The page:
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The Last Illusion by Rhys Bowen Review

Title: The Last Illusion

Author: Rhys Bowen

First published March 2, 2010

288 pages, Hardcover

ISBN: 9780312385408 (ISBN10: 0312385404)

Rating: 4


Molly Murphy, a plucky Irish immigrant and private investigator, is over the moon when she receives a coveted ticket to see the famous illusionist trio that is the talk of New York City. Headlining the show is none other than the legendary Harry Houdini, fresh from entertaining European royalty.

But when the opening act goes horribly awry and accusations fly, Molly finds herself hired as a detective and bodyguard for Houdini himself. With danger lurking around every corner, Molly must use her wits and bravery to uncover whether the illusions are all just part of the show or if something more sinister is at play.

Rhys Bowen’s The Last Illusion is a thrilling tale filled with unforgettable characters, historical detail, and a touch of magic.

About the Author

Hello there! I’m a mystery author who has been recognized as a New York Times bestseller and the winner of both Agatha and Anthony awards for my Molly Murphy mysteries. These stories are set in New York City in 1902, and I’ve received a lot of positive feedback from readers.

My latest work involves four WWII novels, which have all become international bestsellers. One of them even reached the #1 spot on Kindle! The Tuscan Child has sold almost a million copies to date, and In Farleigh Field won three major awards, as well as an Edgar nomination.

Additionally, I’ve written stand-alone novels such as The Victory Garden, which tells the story of land girls in WWI, and Above the Bay of Angels, which follows a young woman who becomes a chef for Queen Victoria. I’m excited to announce that my newest book, THE VENICE SKETCHBOOK, will be released in April 2021.

It’s another sweeping historical novel that touches on love, loss, and intrigue.

My work has been translated into 29 languages, and I have fans all over the world. I also write the Agatha-winning Royal Spyness series, which is a fun and witty satire about the British royal family in the 1930s.

This series was even voted as the best mystery series by readers one year! I’m also known for my Constable Evans books, which take place in North Wales, as well as my award-winning short stories.

Although I was born and raised in England, I now split my time between California and Arizona, where I go to escape the harsh California winters. When I’m not writing, I enjoy traveling, singing, hiking, and playing my Celtic harp.

Editoral Review

Rhys Bowen’s The Last Illusion is a thrilling historical mystery novel that will transport readers to the 1900s in New York City. The book, first published on March 2, 2010, is a masterfully crafted work that combines elements of romance, crime, and suspense to create a compelling narrative.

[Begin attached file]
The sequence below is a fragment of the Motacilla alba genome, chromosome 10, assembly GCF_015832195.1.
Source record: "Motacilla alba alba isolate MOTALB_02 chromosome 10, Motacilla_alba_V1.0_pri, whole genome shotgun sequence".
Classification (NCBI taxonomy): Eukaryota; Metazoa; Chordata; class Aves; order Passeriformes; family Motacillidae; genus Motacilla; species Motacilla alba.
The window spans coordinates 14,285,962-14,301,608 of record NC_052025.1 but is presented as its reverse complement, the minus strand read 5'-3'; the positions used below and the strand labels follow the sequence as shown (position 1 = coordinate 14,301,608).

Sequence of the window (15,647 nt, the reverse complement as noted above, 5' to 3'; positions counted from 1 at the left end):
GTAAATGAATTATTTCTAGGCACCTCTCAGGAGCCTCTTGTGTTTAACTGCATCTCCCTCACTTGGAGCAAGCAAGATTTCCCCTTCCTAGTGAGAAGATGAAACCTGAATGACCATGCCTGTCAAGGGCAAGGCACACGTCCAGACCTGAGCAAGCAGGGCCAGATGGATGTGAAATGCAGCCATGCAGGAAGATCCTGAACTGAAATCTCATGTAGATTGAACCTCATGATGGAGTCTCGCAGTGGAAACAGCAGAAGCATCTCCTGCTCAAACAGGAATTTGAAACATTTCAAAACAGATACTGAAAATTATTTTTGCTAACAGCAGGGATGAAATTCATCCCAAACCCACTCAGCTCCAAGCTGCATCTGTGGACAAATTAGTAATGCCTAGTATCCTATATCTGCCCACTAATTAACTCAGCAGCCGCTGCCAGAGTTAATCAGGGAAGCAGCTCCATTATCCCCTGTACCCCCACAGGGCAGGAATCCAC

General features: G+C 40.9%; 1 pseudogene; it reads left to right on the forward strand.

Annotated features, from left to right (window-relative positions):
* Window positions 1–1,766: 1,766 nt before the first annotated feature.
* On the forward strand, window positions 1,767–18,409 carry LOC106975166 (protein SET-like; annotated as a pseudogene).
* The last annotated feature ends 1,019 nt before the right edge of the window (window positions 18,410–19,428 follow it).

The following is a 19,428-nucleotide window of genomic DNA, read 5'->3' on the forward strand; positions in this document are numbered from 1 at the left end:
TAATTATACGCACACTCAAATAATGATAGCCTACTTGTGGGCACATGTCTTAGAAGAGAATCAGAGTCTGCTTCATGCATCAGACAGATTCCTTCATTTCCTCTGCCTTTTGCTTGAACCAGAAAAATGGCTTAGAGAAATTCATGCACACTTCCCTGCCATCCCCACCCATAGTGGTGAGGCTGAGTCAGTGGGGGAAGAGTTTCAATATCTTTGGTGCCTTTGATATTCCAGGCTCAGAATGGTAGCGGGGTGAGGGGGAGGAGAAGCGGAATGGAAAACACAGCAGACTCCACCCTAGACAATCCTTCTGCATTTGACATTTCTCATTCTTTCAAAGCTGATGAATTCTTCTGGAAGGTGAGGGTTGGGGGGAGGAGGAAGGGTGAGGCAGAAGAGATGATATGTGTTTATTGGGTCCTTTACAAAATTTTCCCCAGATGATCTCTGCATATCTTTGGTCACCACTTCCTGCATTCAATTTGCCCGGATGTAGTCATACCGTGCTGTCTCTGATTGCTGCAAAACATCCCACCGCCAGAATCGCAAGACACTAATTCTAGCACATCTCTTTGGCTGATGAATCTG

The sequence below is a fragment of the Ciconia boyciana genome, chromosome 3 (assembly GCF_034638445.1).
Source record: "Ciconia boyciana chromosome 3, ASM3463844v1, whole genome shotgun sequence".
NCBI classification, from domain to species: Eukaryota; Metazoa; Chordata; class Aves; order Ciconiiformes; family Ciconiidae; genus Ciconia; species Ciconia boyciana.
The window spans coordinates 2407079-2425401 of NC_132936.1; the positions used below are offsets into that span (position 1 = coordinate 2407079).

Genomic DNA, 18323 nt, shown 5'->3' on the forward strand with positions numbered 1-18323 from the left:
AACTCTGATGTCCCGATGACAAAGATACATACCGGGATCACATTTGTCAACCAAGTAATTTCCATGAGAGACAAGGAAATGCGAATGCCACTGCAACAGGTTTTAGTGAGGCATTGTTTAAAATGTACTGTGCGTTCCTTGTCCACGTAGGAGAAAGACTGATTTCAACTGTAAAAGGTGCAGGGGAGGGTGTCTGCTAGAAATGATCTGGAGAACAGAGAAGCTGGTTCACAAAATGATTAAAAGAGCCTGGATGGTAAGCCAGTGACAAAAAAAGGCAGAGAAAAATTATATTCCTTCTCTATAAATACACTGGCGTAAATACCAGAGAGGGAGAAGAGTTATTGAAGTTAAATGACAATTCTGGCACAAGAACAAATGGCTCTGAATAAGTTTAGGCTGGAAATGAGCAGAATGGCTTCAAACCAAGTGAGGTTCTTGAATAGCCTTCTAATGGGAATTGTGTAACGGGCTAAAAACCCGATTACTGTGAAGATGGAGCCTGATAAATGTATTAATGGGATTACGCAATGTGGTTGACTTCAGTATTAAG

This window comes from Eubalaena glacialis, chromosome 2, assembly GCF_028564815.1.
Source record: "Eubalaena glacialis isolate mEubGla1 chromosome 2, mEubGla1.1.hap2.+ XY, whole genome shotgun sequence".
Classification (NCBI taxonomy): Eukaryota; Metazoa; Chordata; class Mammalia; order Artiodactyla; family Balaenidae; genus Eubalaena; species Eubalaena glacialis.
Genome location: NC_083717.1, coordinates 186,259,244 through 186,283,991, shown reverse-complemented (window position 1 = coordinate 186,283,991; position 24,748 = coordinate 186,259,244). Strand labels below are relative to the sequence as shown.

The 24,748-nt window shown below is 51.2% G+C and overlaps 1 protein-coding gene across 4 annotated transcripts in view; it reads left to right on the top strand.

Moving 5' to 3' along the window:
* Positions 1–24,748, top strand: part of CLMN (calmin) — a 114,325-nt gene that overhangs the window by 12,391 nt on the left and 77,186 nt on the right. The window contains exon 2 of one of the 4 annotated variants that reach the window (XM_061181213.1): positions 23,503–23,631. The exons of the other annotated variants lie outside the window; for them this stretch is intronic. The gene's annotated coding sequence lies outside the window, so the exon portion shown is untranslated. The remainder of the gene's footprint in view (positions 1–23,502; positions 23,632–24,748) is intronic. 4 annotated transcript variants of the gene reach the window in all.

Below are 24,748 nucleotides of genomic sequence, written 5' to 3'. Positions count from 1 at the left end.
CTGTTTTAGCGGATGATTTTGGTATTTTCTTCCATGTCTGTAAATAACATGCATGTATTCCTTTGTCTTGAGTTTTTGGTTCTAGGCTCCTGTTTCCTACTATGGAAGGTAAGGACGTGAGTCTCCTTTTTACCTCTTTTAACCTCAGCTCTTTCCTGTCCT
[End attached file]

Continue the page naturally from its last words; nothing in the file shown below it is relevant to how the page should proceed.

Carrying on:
Set against the backdrop of the Gilded Age, The Last Illusion follows the story of Molly Murphy, a feisty and determined young woman who has recently arrived in New York City from Ireland. After being accused of murder, Molly must clear her name and uncover the true culprit, all while navigating the complexities of a society dominated by men and the wealthy elite.

One of the strengths of Bowen’s writing is her ability to create vivid and authentic characters. Molly is a particularly compelling protagonist, with a sharp wit and a keen sense of justice that make her both relatable and admirable.

The supporting cast is equally well-drawn, with each character bringing their own unique perspective and personality to the story.

In addition to its strong characters, The Last Illusion is also notable for its expert pacing and intricate plot structure. Bowen keeps readers on the edge of their seats with a series of unexpected twists and turns, each one building towards a satisfying conclusion.

The historical setting is also well-researched and immersive, with details of life in turn-of-the-century New York City adding depth and richness to the story.

That being said, there are a few weaknesses to The Last Illusion that are worth noting. Some readers may find the romance subplot a bit predictable or clichéd, and there are moments where the dialogue feels a bit stilted or forced.

Additionally, the book’s treatment of issues like gender and class can feel a bit simplistic at times, lacking the nuance and complexity that these topics deserve.

Overall, however, The Last Illusion is a highly enjoyable and engaging read that will appeal to fans of historical fiction, mystery, and romance alike. Bowen’s skillful writing and expert storytelling make this book a standout in its genre, and its themes of justice, independence, and perseverance are as relevant today as they were a century ago.

Rating: 4 out of 5 stars